What keeps me up at night is that maybe I haven't explained this the right way. In all the years I've been here, and during the relatively short time I've been doing these regular Bachmann updates...maybe I haven't explained it "the right way," explained why this is so important.
The short answer: I think I may have left out something in all of the tens of thousands of words I've written on this subject. I may have left out my personal belief that there's about a sixty per cent chance that America is going to go "more the way Michele Bachmann wants it to go" than the way that progressive or liberals want it to go and that this is going to happen in my lifetime.
Yeah: that's what I really think, right now; this summer. The craziest, most irrational tradition in modern American politics could really end up dominating American government. Not just "as bad as the Bush years," worse than that. An unapologetically crazy and irrational worldview, with pre-Enlightenment standards for knowledge and wisdom--dominating American politics and media.
I'm calling this a "Bachmann Update," so my very small group of readers will recognize the header--but this one is really more of a "Bachmann Update" update. That's your warning, for what follows...
Sometimes people do write in and say--why regular updates on this particular nut? It doesn't happens so much anymore. Most of the regular readers either:
--get why this political phenomenon is so important, or
--at least tolerate the regular Bachmann updates simply because she is "news" and "hot copy."
But it does worry me that there may be a better way of explaining why this political phenomenon is worthy of regular attention on the Kos and elsewhere. It worries me that maybe there's a better way to explain why this is so important, and that I've never figured out that "better way."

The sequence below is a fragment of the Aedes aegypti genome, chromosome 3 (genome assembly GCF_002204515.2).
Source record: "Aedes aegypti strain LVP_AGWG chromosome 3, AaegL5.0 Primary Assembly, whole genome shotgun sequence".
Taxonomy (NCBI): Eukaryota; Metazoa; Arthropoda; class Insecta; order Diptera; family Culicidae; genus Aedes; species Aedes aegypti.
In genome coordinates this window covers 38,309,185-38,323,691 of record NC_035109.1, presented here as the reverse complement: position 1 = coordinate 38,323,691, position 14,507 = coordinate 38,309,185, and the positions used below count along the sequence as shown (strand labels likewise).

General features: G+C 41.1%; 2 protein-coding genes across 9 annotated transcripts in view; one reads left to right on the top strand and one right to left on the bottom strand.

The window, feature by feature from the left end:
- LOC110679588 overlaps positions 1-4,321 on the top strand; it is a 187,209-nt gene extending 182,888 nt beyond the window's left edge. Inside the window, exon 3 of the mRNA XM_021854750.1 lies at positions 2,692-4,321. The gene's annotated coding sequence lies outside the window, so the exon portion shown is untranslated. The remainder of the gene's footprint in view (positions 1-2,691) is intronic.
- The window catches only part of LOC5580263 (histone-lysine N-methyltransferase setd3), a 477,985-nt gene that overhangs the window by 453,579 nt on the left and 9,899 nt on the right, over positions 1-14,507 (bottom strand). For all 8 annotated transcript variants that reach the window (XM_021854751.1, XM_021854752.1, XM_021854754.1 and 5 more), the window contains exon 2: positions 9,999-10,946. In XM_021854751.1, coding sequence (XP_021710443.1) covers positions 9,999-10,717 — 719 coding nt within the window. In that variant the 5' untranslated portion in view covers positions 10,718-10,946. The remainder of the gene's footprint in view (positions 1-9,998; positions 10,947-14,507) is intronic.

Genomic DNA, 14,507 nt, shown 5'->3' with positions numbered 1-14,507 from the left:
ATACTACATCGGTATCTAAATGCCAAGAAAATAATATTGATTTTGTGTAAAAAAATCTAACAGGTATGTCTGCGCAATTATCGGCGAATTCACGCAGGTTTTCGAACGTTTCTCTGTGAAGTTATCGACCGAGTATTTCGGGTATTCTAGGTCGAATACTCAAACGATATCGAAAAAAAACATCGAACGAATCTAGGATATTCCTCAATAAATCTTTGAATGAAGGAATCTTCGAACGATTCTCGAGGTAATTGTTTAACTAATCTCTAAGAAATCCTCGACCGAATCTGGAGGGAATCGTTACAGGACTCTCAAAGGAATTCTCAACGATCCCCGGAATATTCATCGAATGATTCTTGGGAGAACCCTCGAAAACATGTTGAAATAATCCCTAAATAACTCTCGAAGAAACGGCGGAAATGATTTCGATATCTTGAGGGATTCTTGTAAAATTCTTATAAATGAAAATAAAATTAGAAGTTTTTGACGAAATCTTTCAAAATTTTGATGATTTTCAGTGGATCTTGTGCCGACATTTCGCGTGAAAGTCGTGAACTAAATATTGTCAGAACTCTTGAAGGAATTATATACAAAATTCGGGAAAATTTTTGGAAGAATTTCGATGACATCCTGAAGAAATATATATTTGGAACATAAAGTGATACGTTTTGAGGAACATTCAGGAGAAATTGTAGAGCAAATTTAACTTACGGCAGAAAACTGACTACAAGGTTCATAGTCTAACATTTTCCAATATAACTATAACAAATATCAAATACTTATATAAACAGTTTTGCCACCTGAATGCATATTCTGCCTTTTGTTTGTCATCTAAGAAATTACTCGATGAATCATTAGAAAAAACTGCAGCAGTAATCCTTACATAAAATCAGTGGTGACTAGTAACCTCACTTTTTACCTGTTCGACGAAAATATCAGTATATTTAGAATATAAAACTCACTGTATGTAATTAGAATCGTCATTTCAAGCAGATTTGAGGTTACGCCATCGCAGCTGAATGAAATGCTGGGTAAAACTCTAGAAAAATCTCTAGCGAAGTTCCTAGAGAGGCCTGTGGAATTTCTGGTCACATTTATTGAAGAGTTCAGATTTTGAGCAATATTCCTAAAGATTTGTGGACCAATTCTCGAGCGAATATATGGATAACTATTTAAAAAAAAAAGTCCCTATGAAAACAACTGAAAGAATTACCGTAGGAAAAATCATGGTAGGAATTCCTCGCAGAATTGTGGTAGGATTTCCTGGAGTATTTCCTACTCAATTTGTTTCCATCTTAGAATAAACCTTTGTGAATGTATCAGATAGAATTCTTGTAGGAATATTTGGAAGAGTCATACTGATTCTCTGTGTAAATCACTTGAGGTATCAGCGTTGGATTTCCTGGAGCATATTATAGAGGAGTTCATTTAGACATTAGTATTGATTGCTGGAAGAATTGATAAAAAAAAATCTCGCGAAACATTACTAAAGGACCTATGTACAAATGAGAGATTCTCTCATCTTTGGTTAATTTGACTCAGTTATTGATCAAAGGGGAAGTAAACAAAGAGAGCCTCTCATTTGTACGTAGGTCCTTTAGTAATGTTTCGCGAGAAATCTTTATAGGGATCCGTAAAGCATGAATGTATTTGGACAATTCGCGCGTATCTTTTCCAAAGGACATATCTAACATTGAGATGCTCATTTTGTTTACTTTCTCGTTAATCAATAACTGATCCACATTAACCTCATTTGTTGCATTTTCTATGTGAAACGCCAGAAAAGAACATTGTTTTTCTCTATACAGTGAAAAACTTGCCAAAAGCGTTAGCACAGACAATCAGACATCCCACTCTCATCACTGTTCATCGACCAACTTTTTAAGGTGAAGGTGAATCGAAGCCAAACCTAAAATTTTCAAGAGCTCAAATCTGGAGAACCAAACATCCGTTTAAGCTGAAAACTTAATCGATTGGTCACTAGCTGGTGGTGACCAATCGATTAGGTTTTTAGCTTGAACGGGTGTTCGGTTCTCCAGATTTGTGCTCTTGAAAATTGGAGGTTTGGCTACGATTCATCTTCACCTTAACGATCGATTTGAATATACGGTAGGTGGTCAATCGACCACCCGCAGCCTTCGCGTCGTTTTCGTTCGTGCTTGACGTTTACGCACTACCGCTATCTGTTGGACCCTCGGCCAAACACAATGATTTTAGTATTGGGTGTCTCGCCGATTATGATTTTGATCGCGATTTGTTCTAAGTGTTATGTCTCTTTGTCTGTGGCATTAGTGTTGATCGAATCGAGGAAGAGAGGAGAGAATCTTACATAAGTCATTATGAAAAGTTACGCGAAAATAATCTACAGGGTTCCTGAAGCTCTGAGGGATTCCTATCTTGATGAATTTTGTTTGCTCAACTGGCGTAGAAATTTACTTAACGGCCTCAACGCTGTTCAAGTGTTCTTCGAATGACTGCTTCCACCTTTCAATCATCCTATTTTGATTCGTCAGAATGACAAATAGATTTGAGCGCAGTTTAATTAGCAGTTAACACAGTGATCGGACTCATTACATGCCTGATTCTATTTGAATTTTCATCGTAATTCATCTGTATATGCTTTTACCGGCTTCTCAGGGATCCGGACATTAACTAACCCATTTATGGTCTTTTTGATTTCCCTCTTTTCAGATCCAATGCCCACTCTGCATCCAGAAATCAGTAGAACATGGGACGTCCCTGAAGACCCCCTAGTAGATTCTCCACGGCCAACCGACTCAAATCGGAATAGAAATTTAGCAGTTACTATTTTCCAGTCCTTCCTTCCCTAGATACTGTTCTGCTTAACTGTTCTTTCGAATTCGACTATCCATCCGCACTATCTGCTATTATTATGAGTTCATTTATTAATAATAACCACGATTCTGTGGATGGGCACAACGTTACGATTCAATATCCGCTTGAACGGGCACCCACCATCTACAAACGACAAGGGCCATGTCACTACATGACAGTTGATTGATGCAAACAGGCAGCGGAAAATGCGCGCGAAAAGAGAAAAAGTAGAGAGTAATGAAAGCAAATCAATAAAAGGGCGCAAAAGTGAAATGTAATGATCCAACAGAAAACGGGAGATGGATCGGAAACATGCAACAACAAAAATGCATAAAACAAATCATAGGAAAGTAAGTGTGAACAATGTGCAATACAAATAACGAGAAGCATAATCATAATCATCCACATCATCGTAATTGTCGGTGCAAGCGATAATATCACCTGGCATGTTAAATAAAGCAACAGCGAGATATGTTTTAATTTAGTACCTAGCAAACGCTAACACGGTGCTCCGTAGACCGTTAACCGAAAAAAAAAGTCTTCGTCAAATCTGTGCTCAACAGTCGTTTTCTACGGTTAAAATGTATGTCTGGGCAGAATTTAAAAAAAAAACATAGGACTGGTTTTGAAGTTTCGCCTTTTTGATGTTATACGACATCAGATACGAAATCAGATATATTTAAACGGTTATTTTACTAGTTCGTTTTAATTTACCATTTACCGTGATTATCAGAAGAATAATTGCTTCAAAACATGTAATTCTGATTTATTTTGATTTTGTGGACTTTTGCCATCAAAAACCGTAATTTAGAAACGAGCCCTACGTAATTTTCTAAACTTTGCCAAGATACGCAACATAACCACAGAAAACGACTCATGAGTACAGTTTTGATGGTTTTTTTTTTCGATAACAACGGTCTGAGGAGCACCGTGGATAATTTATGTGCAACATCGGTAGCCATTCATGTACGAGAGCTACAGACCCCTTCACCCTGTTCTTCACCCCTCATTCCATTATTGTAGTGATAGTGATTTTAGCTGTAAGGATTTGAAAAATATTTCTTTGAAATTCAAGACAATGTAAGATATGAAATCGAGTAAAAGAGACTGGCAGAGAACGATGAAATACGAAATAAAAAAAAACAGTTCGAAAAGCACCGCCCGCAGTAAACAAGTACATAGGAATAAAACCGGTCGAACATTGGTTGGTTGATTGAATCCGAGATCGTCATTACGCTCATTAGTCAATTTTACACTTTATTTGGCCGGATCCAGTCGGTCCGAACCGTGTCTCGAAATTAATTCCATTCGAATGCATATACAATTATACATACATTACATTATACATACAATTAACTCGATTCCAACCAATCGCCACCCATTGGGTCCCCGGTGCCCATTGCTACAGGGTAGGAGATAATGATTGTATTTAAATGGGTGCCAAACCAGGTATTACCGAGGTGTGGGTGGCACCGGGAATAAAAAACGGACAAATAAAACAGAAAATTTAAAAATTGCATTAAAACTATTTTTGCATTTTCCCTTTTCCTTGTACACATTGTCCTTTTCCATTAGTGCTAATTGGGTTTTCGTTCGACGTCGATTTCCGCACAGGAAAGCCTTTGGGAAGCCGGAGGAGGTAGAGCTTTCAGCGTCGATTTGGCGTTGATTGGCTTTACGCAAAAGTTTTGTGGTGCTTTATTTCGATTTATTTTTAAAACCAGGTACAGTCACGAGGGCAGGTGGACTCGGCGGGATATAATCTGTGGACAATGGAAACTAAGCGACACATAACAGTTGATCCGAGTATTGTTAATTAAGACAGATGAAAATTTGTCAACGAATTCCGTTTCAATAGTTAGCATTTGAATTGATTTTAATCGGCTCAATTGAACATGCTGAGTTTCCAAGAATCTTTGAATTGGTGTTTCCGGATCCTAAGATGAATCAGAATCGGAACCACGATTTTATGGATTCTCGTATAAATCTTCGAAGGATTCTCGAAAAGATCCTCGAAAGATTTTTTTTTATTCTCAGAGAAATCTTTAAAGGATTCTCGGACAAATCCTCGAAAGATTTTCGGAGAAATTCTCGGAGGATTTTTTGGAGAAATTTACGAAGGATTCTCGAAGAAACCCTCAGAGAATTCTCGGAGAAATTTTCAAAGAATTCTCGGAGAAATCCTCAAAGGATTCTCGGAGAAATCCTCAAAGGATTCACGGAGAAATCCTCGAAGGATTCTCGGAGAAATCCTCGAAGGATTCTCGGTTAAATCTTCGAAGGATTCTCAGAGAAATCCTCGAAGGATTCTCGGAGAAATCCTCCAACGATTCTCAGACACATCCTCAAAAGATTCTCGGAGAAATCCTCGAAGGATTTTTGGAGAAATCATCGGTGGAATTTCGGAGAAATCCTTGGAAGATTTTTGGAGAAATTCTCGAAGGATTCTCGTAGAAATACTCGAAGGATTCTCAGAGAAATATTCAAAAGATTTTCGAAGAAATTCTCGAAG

Tonight I realized my wife (who has to read what I write on the internet, it's in the pre-nup) didn't understand that I really did believe that it was a definite possibility, maybe even a slight probability, that the people who back Bachmann might really get into power. She didn't understand that I really do believe they might really "win": govern and make law for the rest of us, determine the course of daily domestic and foreign policy of the US and thus much of the rest of the world.
That's their aim; the aim of "the people who back Bachmann." And by the "people who back Bachmann," I don't mean the rank-and-file Republican supporters, the tea party true believers who show up at the rallies, or even the national conservative talk radio audience. I mean a small political elite composed of the leadership of the religious right, the conservative media owners, the right wing of the business and media communities. It's actually a very small number of people; it's not the millions who would like to see someone like Michele Bachmann become president or lead the Congress.